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Lordy, Lordy, Look Who’s 40! Title IX!

Tomorrow, 23 June, marks the 4oth birthday of Title IX of the Education Amendments of 1972.   The result of this legislation, which bans gender discrimination in every area of education?   Generating greater opportunities for girls and women to play competitive sports at all academic levels.

Since Title IX was passed, the number of girls who compete in high school sports has grown from fewer than 300,000 in 1972 to more than three million in 2011 – a ten-fold increase.  On the college and university level, athletic programs have undergone a six-fold increase in the number of women athletes over the past four decades.  And not just women have benefited, either: in the same period, the number of young boys and men playing sports has also increased, as more and more opportunities have opened up in all tiers of athletic competition.

Of course, we haven’t completely leveled the playing field with Title IX.  Men still dominate the sports world.  Girls and women are still dogged with unequal access, skimpy financial assistance and inappropriate treatment in many community facilities and educational institutions across the country.  There are still fewer chances for girls and women to take meaningful part in school sports when compared with their male classmates; women athletes do not receive an equal share of sports scholarship dollars.  These disparities and inequalities are especially glaring among underserved populations, including minorities and the disabled.  But it’s better.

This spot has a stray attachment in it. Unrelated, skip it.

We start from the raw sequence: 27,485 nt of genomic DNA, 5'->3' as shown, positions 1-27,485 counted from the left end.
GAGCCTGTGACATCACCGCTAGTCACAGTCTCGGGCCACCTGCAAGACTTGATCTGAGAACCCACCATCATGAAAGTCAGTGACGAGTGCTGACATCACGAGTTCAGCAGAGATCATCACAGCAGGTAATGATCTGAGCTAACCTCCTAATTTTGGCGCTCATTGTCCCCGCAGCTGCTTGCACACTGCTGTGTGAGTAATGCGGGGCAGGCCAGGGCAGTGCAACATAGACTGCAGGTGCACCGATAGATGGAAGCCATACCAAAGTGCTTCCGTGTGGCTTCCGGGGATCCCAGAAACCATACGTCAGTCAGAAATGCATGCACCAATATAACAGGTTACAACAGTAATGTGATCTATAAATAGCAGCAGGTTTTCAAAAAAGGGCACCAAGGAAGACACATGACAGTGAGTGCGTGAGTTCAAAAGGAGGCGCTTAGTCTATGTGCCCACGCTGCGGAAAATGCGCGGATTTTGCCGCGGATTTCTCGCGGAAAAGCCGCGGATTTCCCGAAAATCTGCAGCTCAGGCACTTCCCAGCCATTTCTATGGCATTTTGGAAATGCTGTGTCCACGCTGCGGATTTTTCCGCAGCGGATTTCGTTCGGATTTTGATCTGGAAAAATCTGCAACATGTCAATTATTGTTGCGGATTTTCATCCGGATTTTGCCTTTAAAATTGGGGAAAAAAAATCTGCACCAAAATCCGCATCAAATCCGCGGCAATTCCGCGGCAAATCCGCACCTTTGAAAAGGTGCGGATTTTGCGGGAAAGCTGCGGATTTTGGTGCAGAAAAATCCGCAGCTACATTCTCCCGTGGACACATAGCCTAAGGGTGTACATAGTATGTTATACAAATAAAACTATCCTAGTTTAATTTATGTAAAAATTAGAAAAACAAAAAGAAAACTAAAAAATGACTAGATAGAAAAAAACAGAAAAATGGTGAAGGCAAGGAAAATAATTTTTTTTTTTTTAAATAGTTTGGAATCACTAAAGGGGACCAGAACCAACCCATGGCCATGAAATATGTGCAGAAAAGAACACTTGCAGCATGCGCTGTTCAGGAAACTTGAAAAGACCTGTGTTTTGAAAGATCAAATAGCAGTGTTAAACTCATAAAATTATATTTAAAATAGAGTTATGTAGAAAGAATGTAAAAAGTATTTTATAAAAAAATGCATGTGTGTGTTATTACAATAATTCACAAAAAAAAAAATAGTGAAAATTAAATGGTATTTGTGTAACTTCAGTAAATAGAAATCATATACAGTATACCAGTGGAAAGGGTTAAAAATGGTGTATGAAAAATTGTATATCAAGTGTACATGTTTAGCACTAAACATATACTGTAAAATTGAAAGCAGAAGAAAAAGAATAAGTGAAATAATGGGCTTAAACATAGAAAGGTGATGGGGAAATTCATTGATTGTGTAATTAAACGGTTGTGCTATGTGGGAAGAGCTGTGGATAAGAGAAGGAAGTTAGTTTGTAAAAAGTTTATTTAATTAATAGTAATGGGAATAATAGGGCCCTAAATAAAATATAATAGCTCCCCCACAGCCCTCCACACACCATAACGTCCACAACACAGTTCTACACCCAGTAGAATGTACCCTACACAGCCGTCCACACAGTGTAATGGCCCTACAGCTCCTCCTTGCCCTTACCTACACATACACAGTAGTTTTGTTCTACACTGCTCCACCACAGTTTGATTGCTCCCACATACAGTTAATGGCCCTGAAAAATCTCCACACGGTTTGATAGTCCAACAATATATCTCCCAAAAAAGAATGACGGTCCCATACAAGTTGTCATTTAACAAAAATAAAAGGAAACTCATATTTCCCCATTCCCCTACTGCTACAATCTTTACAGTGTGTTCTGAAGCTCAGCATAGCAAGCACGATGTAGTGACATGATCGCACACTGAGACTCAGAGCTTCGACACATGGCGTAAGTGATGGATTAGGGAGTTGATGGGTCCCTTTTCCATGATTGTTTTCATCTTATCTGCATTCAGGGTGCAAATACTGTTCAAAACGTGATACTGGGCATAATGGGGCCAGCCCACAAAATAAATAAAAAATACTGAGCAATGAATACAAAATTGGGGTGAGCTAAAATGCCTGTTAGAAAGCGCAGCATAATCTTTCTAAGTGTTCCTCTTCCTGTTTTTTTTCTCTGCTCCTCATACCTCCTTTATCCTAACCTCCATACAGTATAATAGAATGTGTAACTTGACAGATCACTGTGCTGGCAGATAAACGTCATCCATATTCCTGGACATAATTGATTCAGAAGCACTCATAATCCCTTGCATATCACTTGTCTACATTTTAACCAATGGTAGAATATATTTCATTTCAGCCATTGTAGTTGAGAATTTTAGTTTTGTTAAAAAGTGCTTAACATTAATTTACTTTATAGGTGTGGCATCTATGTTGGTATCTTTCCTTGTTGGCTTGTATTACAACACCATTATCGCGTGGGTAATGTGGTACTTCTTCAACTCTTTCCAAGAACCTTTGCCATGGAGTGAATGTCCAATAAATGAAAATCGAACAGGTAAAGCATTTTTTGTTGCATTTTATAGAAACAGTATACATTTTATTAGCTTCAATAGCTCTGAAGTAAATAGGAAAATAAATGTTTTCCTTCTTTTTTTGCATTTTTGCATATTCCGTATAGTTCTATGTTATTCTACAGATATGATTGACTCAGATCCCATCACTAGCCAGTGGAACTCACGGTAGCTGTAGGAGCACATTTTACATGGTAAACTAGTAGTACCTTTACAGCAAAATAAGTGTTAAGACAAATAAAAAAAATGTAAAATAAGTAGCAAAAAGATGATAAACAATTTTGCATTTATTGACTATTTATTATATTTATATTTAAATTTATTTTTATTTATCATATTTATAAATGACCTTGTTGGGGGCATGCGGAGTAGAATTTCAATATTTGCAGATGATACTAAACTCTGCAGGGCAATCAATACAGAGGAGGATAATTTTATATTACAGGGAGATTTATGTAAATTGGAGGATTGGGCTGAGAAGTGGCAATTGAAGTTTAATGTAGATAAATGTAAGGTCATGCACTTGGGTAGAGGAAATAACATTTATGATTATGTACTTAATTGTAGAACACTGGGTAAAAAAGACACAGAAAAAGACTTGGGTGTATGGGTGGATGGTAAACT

Despite the lingering disparities, it must be pointed out, too, that one really important part of this equality-in-sports-options equation has been the greater availability of athletic scholarships for women.  This is a great boost for young women going on to higher education, allowing them a much broader range of college and university choices.  It is also well established that properly run competitive sports programs support academic and career success, improve personal skills and contribute to better long-term, lifelong health and fitness.

Tennis champ and civil rights leader Billie Jean King,  a sincere and passionate supporter of full and continued implementation of all Title IX’s benefits, remains one of the law’s most outspoken advocates.  She is a member of the President’s Council on Fitness, Sports & Nutrition and is committed to achieving gender equality in society and public policy.  More info on Miss King and Title IX can be found at www.fitness.gov.

Special thanks US Department of Health & Human Services press release, 21 June 2012.

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